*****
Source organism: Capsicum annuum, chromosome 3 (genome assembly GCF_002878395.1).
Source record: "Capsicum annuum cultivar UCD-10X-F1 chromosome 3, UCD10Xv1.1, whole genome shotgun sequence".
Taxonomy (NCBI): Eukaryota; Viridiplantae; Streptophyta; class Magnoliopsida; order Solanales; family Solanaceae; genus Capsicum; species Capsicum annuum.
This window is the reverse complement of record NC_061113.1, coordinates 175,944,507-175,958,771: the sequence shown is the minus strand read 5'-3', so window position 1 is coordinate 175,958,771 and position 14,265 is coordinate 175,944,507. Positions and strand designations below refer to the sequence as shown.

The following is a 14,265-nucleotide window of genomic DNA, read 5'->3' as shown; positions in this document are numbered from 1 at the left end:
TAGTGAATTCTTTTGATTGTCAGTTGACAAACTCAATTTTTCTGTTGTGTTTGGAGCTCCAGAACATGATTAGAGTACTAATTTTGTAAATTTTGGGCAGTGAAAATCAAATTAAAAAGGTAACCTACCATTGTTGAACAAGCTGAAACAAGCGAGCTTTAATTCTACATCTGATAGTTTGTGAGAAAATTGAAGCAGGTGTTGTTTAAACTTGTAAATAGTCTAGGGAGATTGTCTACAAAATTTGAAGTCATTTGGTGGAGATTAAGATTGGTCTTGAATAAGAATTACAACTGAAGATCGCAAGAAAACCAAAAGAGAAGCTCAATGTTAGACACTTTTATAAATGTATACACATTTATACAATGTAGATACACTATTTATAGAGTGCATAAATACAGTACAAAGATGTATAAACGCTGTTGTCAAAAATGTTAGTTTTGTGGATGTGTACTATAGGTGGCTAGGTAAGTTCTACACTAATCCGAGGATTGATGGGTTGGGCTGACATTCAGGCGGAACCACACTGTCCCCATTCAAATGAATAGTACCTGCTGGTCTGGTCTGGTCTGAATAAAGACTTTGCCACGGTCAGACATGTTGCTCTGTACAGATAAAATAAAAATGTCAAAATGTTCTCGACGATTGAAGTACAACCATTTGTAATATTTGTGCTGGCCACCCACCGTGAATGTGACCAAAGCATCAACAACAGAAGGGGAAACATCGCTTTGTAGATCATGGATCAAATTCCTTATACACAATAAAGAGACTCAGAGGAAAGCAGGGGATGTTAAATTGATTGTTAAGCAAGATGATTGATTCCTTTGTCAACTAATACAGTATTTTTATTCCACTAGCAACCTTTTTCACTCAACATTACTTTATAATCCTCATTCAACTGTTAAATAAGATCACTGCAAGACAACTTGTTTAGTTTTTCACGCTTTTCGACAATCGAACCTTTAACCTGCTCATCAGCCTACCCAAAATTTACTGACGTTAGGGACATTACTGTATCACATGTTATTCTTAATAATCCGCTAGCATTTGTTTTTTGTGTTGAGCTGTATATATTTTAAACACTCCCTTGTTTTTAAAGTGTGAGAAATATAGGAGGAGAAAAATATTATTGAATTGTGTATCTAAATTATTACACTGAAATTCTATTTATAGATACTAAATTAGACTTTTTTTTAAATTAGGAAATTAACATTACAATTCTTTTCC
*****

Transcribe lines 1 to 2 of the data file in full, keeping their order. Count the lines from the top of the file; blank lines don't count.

Source organism: Capsicum annuum, chromosome 3 (genome assembly GCF_002878395.1).
Source record: "Capsicum annuum cultivar UCD-10X-F1 chromosome 3, UCD10Xv1.1, whole genome shotgun sequence".